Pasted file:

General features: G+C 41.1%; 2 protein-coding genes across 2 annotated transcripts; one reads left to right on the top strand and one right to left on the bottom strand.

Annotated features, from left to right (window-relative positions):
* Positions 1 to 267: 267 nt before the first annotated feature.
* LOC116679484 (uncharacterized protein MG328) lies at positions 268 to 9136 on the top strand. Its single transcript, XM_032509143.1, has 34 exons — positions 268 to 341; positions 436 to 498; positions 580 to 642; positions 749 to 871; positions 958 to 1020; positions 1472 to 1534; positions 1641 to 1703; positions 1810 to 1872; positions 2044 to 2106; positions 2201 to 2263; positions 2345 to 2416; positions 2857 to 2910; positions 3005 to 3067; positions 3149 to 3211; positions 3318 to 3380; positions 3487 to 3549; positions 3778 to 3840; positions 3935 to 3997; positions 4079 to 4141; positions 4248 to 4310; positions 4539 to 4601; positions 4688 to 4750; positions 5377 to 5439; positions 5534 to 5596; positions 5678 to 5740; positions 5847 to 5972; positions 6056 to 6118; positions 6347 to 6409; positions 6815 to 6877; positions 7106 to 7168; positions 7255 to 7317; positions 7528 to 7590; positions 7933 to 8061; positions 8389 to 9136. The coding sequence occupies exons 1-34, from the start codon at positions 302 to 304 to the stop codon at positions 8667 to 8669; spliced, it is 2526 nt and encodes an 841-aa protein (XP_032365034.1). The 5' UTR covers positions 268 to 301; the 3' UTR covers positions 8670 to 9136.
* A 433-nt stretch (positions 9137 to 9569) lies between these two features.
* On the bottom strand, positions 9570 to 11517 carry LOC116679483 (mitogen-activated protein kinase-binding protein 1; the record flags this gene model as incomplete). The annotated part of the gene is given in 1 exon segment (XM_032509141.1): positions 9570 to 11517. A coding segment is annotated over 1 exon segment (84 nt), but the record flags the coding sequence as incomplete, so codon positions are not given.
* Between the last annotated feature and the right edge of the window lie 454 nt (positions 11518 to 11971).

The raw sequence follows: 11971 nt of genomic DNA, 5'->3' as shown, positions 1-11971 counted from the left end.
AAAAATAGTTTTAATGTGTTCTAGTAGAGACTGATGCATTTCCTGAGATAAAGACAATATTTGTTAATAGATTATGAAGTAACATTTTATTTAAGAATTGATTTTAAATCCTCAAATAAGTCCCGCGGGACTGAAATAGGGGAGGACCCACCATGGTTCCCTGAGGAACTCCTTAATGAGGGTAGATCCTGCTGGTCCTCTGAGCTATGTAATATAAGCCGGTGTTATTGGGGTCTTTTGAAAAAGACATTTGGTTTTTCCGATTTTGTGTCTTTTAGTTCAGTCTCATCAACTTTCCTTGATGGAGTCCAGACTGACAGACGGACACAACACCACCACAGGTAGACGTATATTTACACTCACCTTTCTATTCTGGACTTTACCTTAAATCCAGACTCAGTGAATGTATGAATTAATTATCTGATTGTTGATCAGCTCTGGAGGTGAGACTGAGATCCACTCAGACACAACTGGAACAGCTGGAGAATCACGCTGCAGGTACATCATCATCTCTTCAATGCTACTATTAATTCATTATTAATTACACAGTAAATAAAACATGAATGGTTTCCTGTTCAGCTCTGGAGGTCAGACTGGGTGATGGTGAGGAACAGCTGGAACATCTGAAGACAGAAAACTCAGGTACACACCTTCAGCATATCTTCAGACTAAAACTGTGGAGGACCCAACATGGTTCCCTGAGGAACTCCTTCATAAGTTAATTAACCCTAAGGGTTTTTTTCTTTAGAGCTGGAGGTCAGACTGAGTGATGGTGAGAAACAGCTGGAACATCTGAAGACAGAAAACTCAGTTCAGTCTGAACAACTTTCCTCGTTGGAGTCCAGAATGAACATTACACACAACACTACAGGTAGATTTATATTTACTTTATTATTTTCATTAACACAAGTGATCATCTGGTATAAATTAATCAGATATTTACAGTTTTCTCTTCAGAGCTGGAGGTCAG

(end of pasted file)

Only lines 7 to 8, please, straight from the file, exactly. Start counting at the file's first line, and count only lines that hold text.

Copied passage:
* Between the last annotated feature and the right edge of the window lie 454 nt (positions 11518 to 11971).

The raw sequence follows: 11971 nt of genomic DNA, 5'->3' as shown, positions 1-11971 counted from the left end.